And the results more than show: A Single Man is a deliciously visual film, in which Ford seems far less interested in telling a story through words, and instead, shifts his focus to establishing a mood, a character, emotions and feelings and thoughts are all mixed up in a primordial soup of images. Essentially, A Single Man is a character study, taking place over a single 24-hour period and depicting the impact various individuals in various degrees of romantic involvement with the protagonist. We have his lover, killed in a car crash, the scars of which burn so deep that they drive George to suicide. We have George's best friend for life, infatuated with him but whose feelings are not returned, as she is of the wrong gender for George's taste. And finally, a young student of George's, representing perhaps a fleeting hope of a future love, of the simple naivety of the future generation. All these characters drift in and out of the film as we see events through George's point of view, and it is quite a unique one at that.

In order to solidify our connection with George, Ford employs what may be one of the most interesting uses of color I have seen in a recent film. The entire movie is de-saturated and drained of color, to emphasize George's dreary existence. And yet, every once in a while, something will literally brighten up George's life: the smell of a wild flower or the perfume of his secretary, his friend's green eyes, or the angelic, beautiful face of young Kenny, so full of hope and joy. Memories of his time spent with his deceased lover, on the other hand, are presented in stark black-and-white, beautiful memories but deadly and dreary to dwell on. It is a stroke of visual genius that is more than complemented by the fantastic and sleek cinematography, and top-notch 1960's period production and costume design, with an astute attention to detail, no doubt stemming from Ford's own personal familiarity with vintage clothes.

But the true crowning achievement of the film is its central performance. Colin Firth is nothing short of mesmerizing as the hollow George, drifting almost dream-like through what he thinks will be his last day on earth. It is an incredible, admirably subtle performance, in which Firth perfectly captures every gesture, every restrained emotion, and truly delivers a fascinating character study worthy of the greatest actors. Firth has always stuck to more lighter, romantic comedy fare like Bridget Jones' Diary, Shakespeare in Love, Love Actually and Mamma Mia!, but I had always felt the potential was there. But he truly shines in this role: I think it's safe to say that it is the single finest moment of his career, not to mention my personal pick of the best lead male performance of 2009. Another performance really stands out, and that is Julianne Moore as Charley, George's platonic friend for life. It is a slightly more showy performance as Charley is characterized by an overtly sympathetic and bubbly personality, despite her loneliness and her tragically unreciprocated feelings towards George. It is an excellent performance that perfectly compliments and enhances Firth's turn, and I am surprised that Moore didn't get more attention for it.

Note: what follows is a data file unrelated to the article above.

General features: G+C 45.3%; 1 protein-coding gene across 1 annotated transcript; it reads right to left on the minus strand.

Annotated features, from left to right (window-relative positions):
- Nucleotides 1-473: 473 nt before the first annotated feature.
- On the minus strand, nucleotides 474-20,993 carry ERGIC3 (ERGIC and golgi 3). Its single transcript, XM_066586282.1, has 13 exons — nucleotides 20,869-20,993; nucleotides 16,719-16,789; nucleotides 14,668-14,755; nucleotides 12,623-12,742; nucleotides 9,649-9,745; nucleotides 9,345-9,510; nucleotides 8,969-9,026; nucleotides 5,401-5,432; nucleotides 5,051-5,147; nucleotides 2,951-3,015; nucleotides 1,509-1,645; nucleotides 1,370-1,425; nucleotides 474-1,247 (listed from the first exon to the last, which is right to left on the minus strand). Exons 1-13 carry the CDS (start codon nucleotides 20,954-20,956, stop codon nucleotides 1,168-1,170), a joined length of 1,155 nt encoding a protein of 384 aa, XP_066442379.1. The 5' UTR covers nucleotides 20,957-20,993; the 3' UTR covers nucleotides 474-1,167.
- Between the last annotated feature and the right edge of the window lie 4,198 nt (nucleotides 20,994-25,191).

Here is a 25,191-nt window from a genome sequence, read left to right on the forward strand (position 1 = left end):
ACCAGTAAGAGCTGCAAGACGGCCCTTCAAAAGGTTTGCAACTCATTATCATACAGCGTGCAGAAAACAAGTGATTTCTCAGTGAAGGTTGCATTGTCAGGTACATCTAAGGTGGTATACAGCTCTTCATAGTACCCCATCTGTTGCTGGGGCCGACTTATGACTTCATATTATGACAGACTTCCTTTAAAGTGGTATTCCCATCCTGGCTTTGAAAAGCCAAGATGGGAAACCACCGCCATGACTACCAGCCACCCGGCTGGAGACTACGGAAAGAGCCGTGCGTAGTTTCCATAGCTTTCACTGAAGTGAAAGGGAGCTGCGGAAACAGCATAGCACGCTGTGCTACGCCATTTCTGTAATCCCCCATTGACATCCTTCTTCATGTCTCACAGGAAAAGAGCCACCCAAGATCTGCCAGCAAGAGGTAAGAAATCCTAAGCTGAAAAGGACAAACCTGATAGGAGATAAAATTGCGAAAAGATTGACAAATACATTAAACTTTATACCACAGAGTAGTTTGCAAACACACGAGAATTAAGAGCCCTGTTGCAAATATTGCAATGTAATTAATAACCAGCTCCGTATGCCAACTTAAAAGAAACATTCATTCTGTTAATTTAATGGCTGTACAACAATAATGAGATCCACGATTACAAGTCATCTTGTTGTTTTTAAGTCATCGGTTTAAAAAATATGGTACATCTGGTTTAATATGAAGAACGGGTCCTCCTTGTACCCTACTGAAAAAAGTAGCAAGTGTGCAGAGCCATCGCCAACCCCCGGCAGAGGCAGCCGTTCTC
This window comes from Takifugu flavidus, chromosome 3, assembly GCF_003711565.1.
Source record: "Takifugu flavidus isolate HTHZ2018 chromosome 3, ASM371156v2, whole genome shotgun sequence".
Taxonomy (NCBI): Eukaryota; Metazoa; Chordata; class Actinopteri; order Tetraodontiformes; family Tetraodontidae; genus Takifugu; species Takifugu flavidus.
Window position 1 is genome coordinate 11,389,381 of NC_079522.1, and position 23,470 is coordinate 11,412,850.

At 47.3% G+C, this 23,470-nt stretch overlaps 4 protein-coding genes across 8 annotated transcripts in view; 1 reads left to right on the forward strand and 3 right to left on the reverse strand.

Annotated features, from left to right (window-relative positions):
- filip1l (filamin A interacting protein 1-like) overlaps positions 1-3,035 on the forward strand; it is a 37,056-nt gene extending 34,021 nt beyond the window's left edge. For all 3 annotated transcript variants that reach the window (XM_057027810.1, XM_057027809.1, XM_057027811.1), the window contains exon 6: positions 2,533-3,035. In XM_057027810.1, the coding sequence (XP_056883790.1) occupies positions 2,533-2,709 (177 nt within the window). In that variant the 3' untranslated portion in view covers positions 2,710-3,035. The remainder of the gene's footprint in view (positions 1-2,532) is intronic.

A Single Man is not a film about story, but rather, about a man, and more broadly, about a man in a certain time and what that means considering the context. It's the 1960's, the sexual revolution is just beginning, and open homosexuality is becoming more and more commonplace. It is not an issue that is overtly discussed in the film, but it is an important theme that is quite prominent. Where does young Kenny stand in all this? Does his seduction of George stem from genuine romantic feelings, or is he simply part of the "hip, bohemian" revolution, experimenting sexually but nothing more? George was deeply and genuinely in love with his life partner, and yet it is hinted that his parents did not approve. Ford takes the correct approach and does not bring up these themes and implications directly: rather, he lets the visuals, the images, and the characters' actions speak for themselves, and the result is a remarkable piece of film-making, especially considering that it is a directorial debut. If Ford ever considered a career change, this would be the perfect field for him.